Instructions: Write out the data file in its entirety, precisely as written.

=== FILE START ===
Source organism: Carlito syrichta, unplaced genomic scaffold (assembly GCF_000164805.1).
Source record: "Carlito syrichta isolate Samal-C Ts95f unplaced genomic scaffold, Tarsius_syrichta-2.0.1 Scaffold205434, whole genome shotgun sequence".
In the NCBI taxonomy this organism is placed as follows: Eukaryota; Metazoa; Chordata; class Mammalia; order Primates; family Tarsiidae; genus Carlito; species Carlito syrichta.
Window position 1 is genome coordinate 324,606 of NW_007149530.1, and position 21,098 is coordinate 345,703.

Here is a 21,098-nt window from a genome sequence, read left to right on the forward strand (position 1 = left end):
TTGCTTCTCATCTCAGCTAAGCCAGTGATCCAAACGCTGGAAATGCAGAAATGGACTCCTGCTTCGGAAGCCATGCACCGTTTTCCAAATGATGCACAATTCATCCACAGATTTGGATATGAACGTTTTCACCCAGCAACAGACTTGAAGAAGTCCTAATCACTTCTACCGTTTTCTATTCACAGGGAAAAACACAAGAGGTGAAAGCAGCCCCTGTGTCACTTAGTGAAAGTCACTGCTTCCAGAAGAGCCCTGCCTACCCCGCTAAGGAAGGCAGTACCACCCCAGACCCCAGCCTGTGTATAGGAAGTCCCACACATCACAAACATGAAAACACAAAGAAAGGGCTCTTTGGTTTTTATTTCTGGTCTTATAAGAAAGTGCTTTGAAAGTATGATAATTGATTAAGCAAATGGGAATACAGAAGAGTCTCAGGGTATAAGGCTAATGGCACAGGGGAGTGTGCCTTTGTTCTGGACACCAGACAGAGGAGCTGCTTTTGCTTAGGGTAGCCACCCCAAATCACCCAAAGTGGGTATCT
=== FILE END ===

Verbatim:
Source organism: Carlito syrichta, unplaced genomic scaffold (assembly GCF_000164805.1).
Source record: "Carlito syrichta isolate Samal-C Ts95f unplaced genomic scaffold, Tarsius_syrichta-2.0.1 Scaffold205434, whole genome shotgun sequence".
In the NCBI taxonomy this organism is placed as follows: Eukaryota; Metazoa; Chordata; class Mammalia; order Primates; family Tarsiidae; genus Carlito; species Carlito syrichta.
Window position 1 is genome coordinate 324,606 of NW_007149530.1, and position 21,098 is coordinate 345,703.

Here is a 21,098-nt window from a genome sequence, read left to right on the forward strand (position 1 = left end):
TTGCTTCTCATCTCAGCTAAGCCAGTGATCCAAACGCTGGAAATGCAGAAATGGACTCCTGCTTCGGAAGCCATGCACCGTTTTCCAAATGATGCACAATTCATCCACAGATTTGGATATGAACGTTTTCACCCAGCAACAGACTTGAAGAAGTCCTAATCACTTCTACCGTTTTCTATTCACAGGGAAAAACACAAGAGGTGAAAGCAGCCCCTGTGTCACTTAGTGAAAGTCACTGCTTCCAGAAGAGCCCTGCCTACCCCGCTAAGGAAGGCAGTACCACCCCAGACCCCAGCCTGTGTATAGGAAGTCCCACACATCACAAACATGAAAACACAAAGAAAGGGCTCTTTGGTTTTTATTTCTGGTCTTATAAGAAAGTGCTTTGAAAGTATGATAATTGATTAAGCAAATGGGAATACAGAAGAGTCTCAGGGTATAAGGCTAATGGCACAGGGGAGTGTGCCTTTGTTCTGGACACCAGACAGAGGAGCTGCTTTTGCTTAGGGTAGCCACCCCAAATCACCCAAAGTGGGTATCT